Money is a sticky subject, and negotiating your law clerk salary with a future employer is fraught with pitfalls. There are two ways to approach this conundrum: One, you can disclose your present law clerk salary or what you hope to earn upfront, hoping this information won’t scare away any potential legal job offers or lead you to leave money on the table. The other approach is to avoid specifics so you have more leverage to negotiate later on. Let’s examine the two approaches:
1. Be candid about your law clerk salary requirement.
Ideally, money wouldn’t even come up until after you’ve been offered the job. But look at it from the hiring managers’ perspective: They don’t want to waste time bringing someone in for interviews, only to have their top candidate decline because the salary was too low. They’re also keeping an eye on the bottom line: If they can get a great candidate for less than what they were prepared to pay, that’s more money they can spend on other needs.
Despite the perils, being open about your law clerk salary history can work to your advantage. One, you’d be following instructions, which hiring managers like to see. Two, just as you wouldn’t apply for legal jobs that paid much less than what you’re currently making, letting them know upfront what you require can automatically take you out of contention for lower-paying ones.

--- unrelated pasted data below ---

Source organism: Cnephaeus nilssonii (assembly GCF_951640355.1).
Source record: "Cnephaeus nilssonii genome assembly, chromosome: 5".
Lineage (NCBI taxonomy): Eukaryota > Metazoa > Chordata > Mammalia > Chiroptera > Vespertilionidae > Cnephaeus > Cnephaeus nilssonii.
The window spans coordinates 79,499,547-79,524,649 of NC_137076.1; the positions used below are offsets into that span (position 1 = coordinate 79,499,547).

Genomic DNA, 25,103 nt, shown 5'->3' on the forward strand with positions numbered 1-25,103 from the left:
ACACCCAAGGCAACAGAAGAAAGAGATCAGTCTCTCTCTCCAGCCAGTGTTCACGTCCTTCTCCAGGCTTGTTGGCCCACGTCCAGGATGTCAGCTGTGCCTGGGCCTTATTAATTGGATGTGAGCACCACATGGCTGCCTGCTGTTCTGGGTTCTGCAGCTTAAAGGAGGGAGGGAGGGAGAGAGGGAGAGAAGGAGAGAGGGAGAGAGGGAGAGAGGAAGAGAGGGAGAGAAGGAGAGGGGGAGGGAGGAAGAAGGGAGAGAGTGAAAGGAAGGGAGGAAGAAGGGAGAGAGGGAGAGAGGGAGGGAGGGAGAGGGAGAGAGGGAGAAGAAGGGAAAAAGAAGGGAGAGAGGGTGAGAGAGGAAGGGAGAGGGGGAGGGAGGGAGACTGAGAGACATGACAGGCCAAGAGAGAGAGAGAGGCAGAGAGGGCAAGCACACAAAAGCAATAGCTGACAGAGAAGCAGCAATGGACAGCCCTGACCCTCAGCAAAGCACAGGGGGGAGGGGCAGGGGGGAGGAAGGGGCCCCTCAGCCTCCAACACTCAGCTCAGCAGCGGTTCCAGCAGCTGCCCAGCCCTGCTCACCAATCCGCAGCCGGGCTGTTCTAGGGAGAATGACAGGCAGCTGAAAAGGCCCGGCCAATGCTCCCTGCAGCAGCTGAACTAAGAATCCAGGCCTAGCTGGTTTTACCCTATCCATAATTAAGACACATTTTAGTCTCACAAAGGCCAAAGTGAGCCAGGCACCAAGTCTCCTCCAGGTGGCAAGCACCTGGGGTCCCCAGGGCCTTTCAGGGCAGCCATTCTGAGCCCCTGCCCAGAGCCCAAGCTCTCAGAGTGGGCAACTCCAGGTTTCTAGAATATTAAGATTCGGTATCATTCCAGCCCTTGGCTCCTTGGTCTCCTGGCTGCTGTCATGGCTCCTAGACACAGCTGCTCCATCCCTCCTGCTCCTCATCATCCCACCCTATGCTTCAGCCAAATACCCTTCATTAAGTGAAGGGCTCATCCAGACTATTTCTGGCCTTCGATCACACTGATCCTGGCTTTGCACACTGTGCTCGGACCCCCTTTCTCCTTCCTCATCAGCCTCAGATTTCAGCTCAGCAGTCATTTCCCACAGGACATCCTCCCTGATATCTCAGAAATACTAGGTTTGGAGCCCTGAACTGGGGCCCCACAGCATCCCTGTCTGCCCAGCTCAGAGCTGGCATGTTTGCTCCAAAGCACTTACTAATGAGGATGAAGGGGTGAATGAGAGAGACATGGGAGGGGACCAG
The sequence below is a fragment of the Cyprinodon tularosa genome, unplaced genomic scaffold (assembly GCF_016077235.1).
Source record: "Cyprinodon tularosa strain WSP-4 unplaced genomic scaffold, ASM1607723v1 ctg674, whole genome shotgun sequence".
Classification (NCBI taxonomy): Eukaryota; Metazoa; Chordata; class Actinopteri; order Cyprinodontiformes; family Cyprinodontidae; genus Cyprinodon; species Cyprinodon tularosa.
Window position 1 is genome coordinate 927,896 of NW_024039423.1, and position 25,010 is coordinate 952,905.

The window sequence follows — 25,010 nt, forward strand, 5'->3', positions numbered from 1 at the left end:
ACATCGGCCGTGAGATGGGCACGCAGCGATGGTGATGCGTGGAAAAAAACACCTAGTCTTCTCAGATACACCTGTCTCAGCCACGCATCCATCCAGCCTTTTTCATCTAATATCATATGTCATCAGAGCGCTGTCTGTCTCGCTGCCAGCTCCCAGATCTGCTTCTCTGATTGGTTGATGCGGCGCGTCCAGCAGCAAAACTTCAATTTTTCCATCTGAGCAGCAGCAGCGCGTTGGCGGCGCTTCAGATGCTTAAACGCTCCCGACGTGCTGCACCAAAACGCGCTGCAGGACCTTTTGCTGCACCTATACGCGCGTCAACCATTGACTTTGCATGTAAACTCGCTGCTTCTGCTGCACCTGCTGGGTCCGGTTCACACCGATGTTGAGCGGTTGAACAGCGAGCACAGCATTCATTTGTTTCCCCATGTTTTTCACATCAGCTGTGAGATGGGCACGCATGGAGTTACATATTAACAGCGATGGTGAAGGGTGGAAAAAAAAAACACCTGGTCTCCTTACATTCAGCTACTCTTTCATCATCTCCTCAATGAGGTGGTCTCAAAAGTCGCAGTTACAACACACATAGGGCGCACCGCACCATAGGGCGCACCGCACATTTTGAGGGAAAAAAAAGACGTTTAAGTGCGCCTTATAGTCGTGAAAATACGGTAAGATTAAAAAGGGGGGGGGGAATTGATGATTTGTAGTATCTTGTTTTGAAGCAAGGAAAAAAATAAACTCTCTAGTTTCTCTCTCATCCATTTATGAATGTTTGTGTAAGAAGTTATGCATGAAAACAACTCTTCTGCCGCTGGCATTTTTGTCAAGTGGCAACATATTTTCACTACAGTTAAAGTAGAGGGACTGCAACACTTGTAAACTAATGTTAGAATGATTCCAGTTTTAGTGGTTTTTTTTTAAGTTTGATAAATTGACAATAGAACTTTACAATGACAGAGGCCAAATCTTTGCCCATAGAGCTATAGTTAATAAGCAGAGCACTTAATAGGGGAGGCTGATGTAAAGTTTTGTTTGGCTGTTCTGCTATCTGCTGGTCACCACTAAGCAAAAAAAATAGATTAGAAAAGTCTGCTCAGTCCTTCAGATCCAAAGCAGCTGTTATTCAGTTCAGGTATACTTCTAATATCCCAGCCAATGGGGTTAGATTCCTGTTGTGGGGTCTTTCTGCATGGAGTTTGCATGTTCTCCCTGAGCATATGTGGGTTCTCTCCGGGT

If you decide to reveal your salary requirement, be sure to do your research beforehand so you know about how much a law clerk with your level of experience and in your location typically makes. The Robert Half Legal Salary Guide is an excellent source of information for employment trends and salary ranges for more than 100 legal jobs in Canada and the US. You could also fine-tune the range by plugging your local data into the Salary Calculator.
2. Don't give a history of your law clerk salary.
Potential employers are serious about application instructions. Thus, simply ignoring the part about including your current law clerk salary could immediately take you out of the running for that job. A better approach is to comply — but without being too specific. Here’s how:
Don’t put down one number. Instead, answer more broadly, such as giving a range or “entry-level” salary.
Instead of listing a below-market salary, use the situation to your advantage: “My current salary is below the market average, which is one reason I’m looking for new opportunities.”
Focus on the position and next steps instead of money. In your cover letter, write: “I hesitate to discuss salary until I know more about the position’s requirements and your company. However, I’d be happy to discuss wages and benefits after an interview and if I receive a job offer.”
Whichever way you decide to go, don’t disregard directions in the job post. However, there’s no need to spell out a precise law clerk salary and make demands about perks and work conditions, either. And keep in mind that misrepresenting the amount of your present or past law clerk salary is a bad career move. Not only is doing so unethical, but it could come back to haunt you when human resources does reference checks or due diligence.
For more information on negotiating your law clerk salary, refer to The Robert Half Legal Salary Guide.